In a recent column in Forbes http://bit.ly/gFv9af, Elizabeth Woyke asks that particular question “Is Microsoft suddenly cool?”. Her argument is that Microsoft is increasingly developing succesful products such as Windows Phone 7, Bing, Windows 7 and Kinect – all new and solid products that can challenge Apple products. In addition she argues that Apple’s iOS operating system (4.1) incorporates features that Microsoft has had for awhile (didn’t it use to be the other way around?)
Woyke’s argument for a new found coolness is in other words primarily based on the rate of innovation of the two tech giants – a debate, which I will leave to more qualified minds. However, the question is equally interesting when viewed from a branding and marketing perspective. For a long long time Apple has had a solid and succesful branding position as a challenger brand representing the anti-establishment – always in opposition to the giants of the industry. Who doesn’t remember the classic 1984 Macintosh commercial where it is basically spelled out, or the recent Apple vs. PC adverts. This position made Apple a coveted brand among the young, the tech geeks and the visually creative, who could identify themselves with the anti-establishment (coolness-factor)
But as the whole world is rapidly becoming Apple’fied it is becoming increasingly difficult for Apple to uphold this image. Apple products and the brand itself has become highly mainstream – and mainstream (in the long run) does simply not equal cool. The behavior of Apple management in recent years also indicates a shift in the values and personality of the brand. For example, Apple’s slightly embarrasing harsh reaction following Ellen Degeneres satirical poke at the Iphone http://engt.co/9wkeBQ, would never have happened 10 years ago. Furthermore, Apple is increasingly engaging in behavior often more likely to be associated with a market leader. F.ex. by taking advantage of their monopoly on certain products in ways that some might deem distortive to competition. Makes you think of…. well, Microsoft.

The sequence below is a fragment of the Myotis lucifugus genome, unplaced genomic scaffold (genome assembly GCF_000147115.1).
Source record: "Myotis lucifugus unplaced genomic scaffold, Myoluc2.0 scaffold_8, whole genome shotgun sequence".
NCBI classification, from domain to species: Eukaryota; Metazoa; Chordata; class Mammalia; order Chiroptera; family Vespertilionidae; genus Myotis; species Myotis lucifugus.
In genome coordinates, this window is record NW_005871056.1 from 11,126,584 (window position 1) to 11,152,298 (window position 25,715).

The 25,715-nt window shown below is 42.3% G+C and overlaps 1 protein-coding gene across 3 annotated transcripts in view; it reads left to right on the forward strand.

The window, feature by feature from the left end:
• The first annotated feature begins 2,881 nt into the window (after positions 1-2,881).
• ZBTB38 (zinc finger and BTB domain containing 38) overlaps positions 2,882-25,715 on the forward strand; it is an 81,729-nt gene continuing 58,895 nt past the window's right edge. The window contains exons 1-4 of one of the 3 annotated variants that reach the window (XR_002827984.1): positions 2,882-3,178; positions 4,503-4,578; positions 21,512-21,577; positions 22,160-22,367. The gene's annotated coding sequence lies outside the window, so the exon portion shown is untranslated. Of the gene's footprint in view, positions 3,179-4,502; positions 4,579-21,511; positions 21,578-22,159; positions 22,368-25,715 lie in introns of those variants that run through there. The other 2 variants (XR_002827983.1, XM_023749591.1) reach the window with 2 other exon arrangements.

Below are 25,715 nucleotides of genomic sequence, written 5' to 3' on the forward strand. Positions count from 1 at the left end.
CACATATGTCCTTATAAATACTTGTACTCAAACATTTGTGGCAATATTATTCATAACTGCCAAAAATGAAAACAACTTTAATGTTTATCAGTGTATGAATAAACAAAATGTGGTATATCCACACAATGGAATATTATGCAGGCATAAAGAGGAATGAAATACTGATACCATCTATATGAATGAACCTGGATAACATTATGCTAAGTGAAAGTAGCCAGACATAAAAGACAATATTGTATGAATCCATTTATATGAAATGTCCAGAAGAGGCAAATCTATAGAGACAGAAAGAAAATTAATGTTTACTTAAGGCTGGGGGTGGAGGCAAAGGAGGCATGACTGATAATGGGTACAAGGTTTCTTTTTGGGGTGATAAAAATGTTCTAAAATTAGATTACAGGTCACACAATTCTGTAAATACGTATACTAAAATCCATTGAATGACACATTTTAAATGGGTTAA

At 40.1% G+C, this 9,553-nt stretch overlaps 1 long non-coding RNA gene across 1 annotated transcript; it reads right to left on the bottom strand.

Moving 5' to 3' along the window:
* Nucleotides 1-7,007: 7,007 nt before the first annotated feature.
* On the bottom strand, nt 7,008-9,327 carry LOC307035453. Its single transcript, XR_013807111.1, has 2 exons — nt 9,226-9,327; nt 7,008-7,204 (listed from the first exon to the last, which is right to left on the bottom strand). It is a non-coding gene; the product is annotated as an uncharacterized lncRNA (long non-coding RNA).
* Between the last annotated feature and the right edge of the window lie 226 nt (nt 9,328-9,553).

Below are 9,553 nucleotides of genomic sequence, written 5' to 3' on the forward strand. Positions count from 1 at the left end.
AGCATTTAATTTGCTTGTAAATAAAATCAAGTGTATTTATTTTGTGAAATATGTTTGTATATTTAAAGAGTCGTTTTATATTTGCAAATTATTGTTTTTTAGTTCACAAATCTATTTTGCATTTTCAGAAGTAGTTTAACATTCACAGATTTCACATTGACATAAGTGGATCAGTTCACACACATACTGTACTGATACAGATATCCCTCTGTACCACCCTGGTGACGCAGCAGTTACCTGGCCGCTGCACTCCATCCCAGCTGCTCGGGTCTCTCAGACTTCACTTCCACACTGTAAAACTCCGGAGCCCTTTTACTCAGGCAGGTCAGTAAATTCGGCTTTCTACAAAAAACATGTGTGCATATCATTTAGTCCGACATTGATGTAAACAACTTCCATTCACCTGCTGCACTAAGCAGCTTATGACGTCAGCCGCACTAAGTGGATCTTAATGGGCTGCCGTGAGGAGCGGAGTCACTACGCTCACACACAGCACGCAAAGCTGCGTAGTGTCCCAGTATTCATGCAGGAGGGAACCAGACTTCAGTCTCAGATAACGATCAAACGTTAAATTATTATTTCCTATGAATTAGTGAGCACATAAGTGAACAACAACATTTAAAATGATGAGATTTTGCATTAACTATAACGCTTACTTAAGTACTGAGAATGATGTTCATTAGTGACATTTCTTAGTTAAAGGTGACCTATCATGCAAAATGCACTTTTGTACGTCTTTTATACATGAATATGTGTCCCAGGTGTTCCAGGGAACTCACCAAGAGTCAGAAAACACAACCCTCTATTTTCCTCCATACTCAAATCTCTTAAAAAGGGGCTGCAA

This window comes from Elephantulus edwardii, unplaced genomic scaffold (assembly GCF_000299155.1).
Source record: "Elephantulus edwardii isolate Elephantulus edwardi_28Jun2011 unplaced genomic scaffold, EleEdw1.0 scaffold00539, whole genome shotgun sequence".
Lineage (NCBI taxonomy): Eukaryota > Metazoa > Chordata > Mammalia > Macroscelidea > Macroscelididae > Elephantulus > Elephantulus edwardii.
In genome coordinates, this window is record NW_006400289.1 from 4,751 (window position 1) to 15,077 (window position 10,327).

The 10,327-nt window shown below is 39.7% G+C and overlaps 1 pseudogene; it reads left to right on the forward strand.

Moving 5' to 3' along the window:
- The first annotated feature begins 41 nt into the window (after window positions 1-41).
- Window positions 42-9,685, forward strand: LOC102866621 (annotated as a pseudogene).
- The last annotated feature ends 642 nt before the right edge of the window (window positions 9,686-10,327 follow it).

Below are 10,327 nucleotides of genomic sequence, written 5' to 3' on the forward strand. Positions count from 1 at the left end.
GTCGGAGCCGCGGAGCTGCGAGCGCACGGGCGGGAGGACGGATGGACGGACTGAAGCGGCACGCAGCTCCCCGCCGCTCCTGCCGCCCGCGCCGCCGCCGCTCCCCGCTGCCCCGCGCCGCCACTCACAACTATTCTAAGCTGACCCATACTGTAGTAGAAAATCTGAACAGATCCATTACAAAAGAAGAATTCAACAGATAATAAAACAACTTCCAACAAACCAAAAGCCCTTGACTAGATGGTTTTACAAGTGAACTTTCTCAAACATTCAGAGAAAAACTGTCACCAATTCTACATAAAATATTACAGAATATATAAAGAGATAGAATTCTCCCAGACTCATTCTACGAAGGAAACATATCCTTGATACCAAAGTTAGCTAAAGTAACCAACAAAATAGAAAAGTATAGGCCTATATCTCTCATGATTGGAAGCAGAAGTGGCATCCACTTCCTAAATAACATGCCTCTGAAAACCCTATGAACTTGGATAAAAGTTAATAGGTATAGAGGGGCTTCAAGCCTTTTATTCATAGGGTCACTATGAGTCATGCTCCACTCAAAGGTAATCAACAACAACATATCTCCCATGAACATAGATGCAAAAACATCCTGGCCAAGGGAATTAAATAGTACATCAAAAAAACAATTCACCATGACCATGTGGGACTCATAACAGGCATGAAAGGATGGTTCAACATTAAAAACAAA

The question, however, remains whether Apple’s success and market leader-like behavior provides an opportunity for Microsoft in terms of coolness? Apple’s image might have entered a new path, but the overexposed hype and immense publicity associated with every single Apple product release, shows that it has yet to result in any significant coolness-loss.
Still, there is no doubt in my mind that Apple’s new image path – if continued -could become its nemesis. As Apple’s image starts resembling the Orwellian world they once stood in opposition to, a new “blue ocean” appears for a potential challenger in the industry. Whether, Microsoft can shift course, transform and obtain that position is highly questionable, due to the long history of the brand. Yet the aggresive and massive publicity of Apple, leaves room for Microsoft to maneuver under the radar, so who knows.
When it comes to coolness, it is difficult to reach the top, but it is even more difficult to stay on top.